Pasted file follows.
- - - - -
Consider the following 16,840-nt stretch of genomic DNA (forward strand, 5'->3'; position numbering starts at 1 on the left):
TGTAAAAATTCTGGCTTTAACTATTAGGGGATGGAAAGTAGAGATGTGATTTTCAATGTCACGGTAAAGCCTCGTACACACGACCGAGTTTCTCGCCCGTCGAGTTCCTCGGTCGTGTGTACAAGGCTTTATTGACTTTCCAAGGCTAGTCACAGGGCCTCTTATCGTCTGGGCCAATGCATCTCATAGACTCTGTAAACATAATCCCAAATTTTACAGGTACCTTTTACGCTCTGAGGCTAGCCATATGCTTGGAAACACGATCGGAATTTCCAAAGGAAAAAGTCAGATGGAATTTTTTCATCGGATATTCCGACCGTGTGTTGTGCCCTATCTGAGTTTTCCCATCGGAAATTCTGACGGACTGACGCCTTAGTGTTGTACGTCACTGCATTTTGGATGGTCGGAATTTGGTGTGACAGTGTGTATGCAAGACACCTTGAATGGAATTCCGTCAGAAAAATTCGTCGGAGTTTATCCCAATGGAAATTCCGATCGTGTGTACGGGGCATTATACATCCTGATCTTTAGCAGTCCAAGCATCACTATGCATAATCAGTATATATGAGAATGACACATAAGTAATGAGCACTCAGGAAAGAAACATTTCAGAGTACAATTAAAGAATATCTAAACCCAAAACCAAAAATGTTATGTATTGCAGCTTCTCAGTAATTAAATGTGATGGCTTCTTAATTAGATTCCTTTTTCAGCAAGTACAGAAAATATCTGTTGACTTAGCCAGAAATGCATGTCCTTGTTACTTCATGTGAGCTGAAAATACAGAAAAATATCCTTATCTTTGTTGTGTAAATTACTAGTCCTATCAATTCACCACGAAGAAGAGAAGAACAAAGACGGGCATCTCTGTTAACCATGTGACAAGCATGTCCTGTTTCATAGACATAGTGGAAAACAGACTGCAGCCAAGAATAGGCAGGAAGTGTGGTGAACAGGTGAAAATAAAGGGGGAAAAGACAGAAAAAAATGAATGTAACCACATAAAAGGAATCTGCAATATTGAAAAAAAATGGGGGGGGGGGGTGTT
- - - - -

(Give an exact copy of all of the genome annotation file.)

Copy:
Consider the following 16,840-nt stretch of genomic DNA (forward strand, 5'->3'; position numbering starts at 1 on the left):
TGTAAAAATTCTGGCTTTAACTATTAGGGGATGGAAAGTAGAGATGTGATTTTCAATGTCACGGTAAAGCCTCGTACACACGACCGAGTTTCTCGCCCGTCGAGTTCCTCGGTCGTGTGTACAAGGCTTTATTGACTTTCCAAGGCTAGTCACAGGGCCTCTTATCGTCTGGGCCAATGCATCTCATAGACTCTGTAAACATAATCCCAAATTTTACAGGTACCTTTTACGCTCTGAGGCTAGCCATATGCTTGGAAACACGATCGGAATTTCCAAAGGAAAAAGTCAGATGGAATTTTTTCATCGGATATTCCGACCGTGTGTTGTGCCCTATCTGAGTTTTCCCATCGGAAATTCTGACGGACTGACGCCTTAGTGTTGTACGTCACTGCATTTTGGATGGTCGGAATTTGGTGTGACAGTGTGTATGCAAGACACCTTGAATGGAATTCCGTCAGAAAAATTCGTCGGAGTTTATCCCAATGGAAATTCCGATCGTGTGTACGGGGCATTATACATCCTGATCTTTAGCAGTCCAAGCATCACTATGCATAATCAGTATATATGAGAATGACACATAAGTAATGAGCACTCAGGAAAGAAACATTTCAGAGTACAATTAAAGAATATCTAAACCCAAAACCAAAAATGTTATGTATTGCAGCTTCTCAGTAATTAAATGTGATGGCTTCTTAATTAGATTCCTTTTTCAGCAAGTACAGAAAATATCTGTTGACTTAGCCAGAAATGCATGTCCTTGTTACTTCATGTGAGCTGAAAATACAGAAAAATATCCTTATCTTTGTTGTGTAAATTACTAGTCCTATCAATTCACCACGAAGAAGAGAAGAACAAAGACGGGCATCTCTGTTAACCATGTGACAAGCATGTCCTGTTTCATAGACATAGTGGAAAACAGACTGCAGCCAAGAATAGGCAGGAAGTGTGGTGAACAGGTGAAAATAAAGGGGGAAAAGACAGAAAAAAATGAATGTAACCACATAAAAGGAATCTGCAATATTGAAAAAAAATGGGGGGGGGGGGTGTT